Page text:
Chestnuts

April 13, 2012 Published by Dina 4 Comments

Chestnuts – Winter

Chestnuts roasting on an open fire. Isn’t it an alluring imagery? Roaring fire, Hermes wool blankets, a good glass of wine and warm, sweet soft chestnuts. Even winter has its blessings.

Chestnuts are truly seasonal and don’t really appear in the markets here until late September or even October. Thankfully, they stay until the end of January so we have a few months to enjoy this delicacy. If you are lucky and live in or frequent the right places, you can buy them from street vendors near public squares and markets. The vendors have their cart with a roaster built into it and they stand there, roasting fragrant chestnuts, the sweet smoke permeates the air around them as they pile a few of these brown treasures into a paper cone for your immediate consumption. I try not to miss this experience at the Granville Island market in Vancouver, B.C. There is something about this ritual that nurtures my spirit.

The simplest and more straightforward preparation of chestnuts is roasting them. It takes a little work, as you need to handle each piece individually but since it’s not something you do everyday I think it’s worth the trouble. Why not make it a ritual, set the scene for it and create a memory for those who share you life?

To roast chestnuts you need to cut an X in each one with a sharp knife on the flat side of the chestnuts. If you don’t have the facility to roast them on an open fire don’t despair, they can be roasted nicely in a hot oven or even over the flame of a gas stove.

To roast them in the oven, preheat the oven to 450℉. No, it’s not too high. The chestnuts need this heat to open up, let the shell crack and curl open to let the steam escape and expose the luxurious, tender, sweet flesh. How long to cook them? You need to experiment a bit. Check a few after 15-20 minutes or so. The hard peel should have softened somewhat and should readily peel back at the X. The chestnuts meat inside should be warm and plump and moist. Inevitably there will be some casualties and a few of your chestnuts will appear dry, shriveled and inedible. Such is life. Set those aside and continue with the good ones, treasuring them even more for having survived the ordeal in the fire.

Some cooks swear by boiling the chestnuts in a large amount of water before roasting them, and I heard through the grapevines that street vendor do that to ensure uniformity and reasonable cash flow. There you go. Someone must always try and spoil the illusion.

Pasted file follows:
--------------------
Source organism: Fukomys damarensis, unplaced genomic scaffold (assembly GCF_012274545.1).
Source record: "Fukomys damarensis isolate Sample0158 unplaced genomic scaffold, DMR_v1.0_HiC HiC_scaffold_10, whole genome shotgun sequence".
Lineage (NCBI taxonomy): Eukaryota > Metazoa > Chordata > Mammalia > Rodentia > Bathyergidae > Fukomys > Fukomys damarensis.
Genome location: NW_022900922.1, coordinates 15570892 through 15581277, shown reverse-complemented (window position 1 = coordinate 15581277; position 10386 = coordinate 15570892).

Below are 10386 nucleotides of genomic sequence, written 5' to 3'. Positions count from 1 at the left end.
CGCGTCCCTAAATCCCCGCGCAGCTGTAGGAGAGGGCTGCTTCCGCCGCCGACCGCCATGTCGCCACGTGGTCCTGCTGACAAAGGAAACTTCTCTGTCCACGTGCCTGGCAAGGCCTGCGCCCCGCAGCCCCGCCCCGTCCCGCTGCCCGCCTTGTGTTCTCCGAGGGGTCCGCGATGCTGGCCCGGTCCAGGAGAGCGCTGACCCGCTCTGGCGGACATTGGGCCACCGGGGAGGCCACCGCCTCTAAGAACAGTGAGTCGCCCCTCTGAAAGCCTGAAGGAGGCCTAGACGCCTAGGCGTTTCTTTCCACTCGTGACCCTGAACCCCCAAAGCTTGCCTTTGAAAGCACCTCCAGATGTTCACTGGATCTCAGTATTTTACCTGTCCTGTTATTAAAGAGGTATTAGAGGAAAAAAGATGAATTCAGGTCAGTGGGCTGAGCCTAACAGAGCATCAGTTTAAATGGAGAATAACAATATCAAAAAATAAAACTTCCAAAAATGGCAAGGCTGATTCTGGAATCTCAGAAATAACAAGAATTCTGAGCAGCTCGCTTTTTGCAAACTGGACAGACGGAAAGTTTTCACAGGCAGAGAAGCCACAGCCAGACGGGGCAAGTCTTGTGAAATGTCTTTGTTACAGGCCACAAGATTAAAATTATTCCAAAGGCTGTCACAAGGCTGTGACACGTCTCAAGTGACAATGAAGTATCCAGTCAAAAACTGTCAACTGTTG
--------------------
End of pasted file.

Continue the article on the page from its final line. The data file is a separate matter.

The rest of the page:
4 Comments

  • Becky says:

    I live in the PNW of the U.S. and in less than ten minutes I can walk from my office to a HUGE chestnut tree. I just gathered about 15 pounds of chestnuts this morning in ten minutes and plan to take them home and try roasting them. I’ve never had chestnuts before, nor have I ever thought of getting some and roasting them myself, but I’m looking forward to trying. Thanks for the detailed instructions!

    • Dina says:

      Becky, I am sooo jealous. I am comin’ over to help with the chestnuts. It’s such a treat. Let me know how it worked out.
      Ciao,
      Dina

  • Carol Robinson says:

    Robbie, loves chestnuts as a seasonal treat above almost anything. I think it goes back to his childhood in England. He prepares his nuts by pricking with a fork and “roasting” them in the microwave in a corning ware vessel (lid on) with a small amount of water. I must try your method of preparation and give him a bit of a new chestnut experience!!

    • Dina says:

      Hi Carol, that’s interesting. I must try this method next time chestnuts are in season. I’d love to live in a place where chestnut vendors with their carts are selling roasted chestnuts. New York apparently is one of these places. I hear every street corner has a vendor cart throughout fall and winter. Thanks for visiting. See you tomorrow.

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